Review: Salt Creek by Lucy Treloar

This fine and clear-sighted novel begins in 1874 in England. Hester Crane, nee Finch, has taken up residence on her grandparents’ estate in Chichester. But her mind wanders elsewhere, overseas and back in time, triggered by the arrival of news and a trunk from her past.

Before we meet Hester we read two excerpts of the laws that set up the province of South Australia in 1834, where the “waste and unoccupied lands” were to be “disposed” of through allocation to settlers, and where the inhabitants “shall be free”. Hester’s tale loops back to 1855, when her family left Adelaide for the titular pastoral lease on the Coorong in the south east of the province to become part of this grand colonial experiment in freedom and settlement. There the family, seven children and mother Bridget led by their determined but hapless patriarch, attempt to wrest something from the land. Hester, seeing the poverty that the family has fallen into because of her father’s bad decisions, and the burden on her mother, vows she will leave and make an independent life for herself. But Salt Creek proves harder to escape than she wishes.

Superficially similar to The Secret River or other masculine stories of the Australian frontier, Treloar innovates with Salt Creek’s perspective. Hester is a wonderfully realised narrator, spirited and droll and determined, but she also has the blindspots of her time, particularly her conviction that there really is a moral and evolutionary difference between her family and the Aboriginal people whose land the lease is on (although those genocidal attitudes persist, 150-odd years later). Hers is a carefully observed study of the paternalistic attitudes of colonisation, a system where white men can rape Aboriginal women with impunity but the sky falls when a white girl becomes pregnant to a black man. Hester is a participant in this system, although due to confinement largely to the house we only sporadically experience its brutality, and she is also a victim of it, as are other members of her family.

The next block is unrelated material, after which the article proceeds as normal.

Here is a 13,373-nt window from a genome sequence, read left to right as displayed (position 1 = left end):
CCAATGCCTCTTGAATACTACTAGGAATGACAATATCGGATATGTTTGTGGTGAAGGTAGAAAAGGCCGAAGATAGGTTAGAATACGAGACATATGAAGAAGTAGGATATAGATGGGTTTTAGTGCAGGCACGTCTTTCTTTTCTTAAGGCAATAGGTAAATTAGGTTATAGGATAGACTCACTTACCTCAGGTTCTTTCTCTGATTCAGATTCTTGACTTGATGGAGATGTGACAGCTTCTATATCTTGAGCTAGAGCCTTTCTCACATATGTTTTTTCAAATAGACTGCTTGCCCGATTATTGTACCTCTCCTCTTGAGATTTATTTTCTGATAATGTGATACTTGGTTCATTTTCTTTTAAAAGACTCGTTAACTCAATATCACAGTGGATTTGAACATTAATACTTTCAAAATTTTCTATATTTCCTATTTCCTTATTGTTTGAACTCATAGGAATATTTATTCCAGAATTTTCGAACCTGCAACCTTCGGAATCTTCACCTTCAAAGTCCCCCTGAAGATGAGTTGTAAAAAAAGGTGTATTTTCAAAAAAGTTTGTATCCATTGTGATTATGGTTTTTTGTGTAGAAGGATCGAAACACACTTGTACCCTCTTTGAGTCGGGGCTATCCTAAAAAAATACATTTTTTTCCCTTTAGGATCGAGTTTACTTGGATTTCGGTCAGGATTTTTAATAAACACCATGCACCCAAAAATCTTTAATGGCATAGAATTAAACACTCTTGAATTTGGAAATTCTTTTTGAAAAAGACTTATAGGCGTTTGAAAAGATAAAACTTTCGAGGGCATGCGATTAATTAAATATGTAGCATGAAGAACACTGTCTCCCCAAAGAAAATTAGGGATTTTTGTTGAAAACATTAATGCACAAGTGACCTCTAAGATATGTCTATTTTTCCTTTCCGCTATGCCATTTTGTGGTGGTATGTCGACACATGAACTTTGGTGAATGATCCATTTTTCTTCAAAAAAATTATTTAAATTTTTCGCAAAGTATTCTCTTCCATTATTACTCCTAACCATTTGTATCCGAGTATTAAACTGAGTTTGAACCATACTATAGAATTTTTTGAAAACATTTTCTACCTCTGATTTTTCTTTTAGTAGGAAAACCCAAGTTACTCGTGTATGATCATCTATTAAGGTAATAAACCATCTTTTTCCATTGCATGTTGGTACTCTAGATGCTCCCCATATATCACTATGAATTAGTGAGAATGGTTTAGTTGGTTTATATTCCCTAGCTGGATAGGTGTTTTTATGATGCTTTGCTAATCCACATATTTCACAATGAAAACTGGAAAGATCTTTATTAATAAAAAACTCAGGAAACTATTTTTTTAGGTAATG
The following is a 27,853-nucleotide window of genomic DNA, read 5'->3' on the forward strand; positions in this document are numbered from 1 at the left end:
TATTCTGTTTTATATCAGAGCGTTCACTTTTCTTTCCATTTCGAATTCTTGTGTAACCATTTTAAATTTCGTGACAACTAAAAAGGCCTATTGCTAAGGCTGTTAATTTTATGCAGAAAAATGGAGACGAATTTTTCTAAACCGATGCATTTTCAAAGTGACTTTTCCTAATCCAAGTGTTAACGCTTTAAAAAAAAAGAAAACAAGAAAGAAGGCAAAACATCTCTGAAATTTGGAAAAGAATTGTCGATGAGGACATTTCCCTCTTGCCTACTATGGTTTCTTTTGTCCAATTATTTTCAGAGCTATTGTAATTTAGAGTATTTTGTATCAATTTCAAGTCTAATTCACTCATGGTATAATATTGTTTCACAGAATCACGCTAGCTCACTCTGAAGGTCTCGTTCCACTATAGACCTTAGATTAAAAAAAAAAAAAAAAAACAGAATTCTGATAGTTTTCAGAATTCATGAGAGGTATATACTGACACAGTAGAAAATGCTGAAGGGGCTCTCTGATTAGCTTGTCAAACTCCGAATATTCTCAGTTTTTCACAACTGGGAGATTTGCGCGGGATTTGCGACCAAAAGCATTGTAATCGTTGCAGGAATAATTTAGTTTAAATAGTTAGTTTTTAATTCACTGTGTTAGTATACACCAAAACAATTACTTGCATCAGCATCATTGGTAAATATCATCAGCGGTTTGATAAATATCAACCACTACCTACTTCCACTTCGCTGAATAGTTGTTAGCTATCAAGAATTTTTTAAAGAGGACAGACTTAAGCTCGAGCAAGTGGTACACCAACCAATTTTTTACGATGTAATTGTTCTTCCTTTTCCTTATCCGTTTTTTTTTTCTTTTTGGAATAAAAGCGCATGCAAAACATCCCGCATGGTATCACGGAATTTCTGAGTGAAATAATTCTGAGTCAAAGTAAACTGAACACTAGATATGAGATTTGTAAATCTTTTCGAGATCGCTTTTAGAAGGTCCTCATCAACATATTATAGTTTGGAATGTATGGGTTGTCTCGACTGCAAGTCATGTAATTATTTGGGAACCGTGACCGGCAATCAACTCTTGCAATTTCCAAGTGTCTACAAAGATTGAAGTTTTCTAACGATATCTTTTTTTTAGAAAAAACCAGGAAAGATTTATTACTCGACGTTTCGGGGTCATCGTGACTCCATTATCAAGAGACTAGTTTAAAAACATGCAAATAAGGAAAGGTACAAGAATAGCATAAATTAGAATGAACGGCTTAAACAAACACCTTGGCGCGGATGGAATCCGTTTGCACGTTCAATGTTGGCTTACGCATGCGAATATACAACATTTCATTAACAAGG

Things go wrong. The land of course was not empty, but home and Country for the Ngarrindjeri people who the Finches soon meet. At first the two peoples are tentatively respectful, but conflict flares as Papa’s views on what is God-sanctioned land use and civilisation harden. He sees his purpose as “to make our living; to recover what we lost; to do justice to our family; to bring glory to God; to bring God and sow civilisation among the natives”. A Ngarrindjeri boy, Tull, whose mother was abducted by white men to Kangaroo Island, is permitted to live with the family as a sort of civilising experiment, but his status is always tenuous. It takes a long time for the Finches to realise that their presence on the land is the same.

Salt Creek is a tragedy of the delusion of entitlement. Treloar writes with terrific clarity of the apparatuses of colonialism, the white supremacy, hypocrisy and religious mania of it all. She describes the war over food, water and land: the damage the Finches’ cattle inflict on the Ngarrindjeri’s waterholes, Hester’s hapless attempts to gather reeds as she sees the Aboriginal women doing. Amitav Ghosh has conceived of colonialism as a biopolitical war, in which livestock and farming are enlisted as the infantry to destroy wholesale the livelihoods of Indigenous peoples, a war that’s still going. Treloar vividly evokes that conflict and the lives lived on either side of the frontier, and how that border between the so-called civilised and uncivilised world is policed and enforced to the benefit of colonisers.

Salt Creek is a gorgeous portrayal of a place in flux. The plenitude of waterbirds, fish and bush food speak to a time before the land was cleared for farming, before the Coorong became choked by the diminishing flows of water coming out of the Murray River. This is no nostalgic portrait of colonial Australia but a lament for where everything started to go wrong.

Gay rating: 3/5 for a major queer character and unrequited romance.


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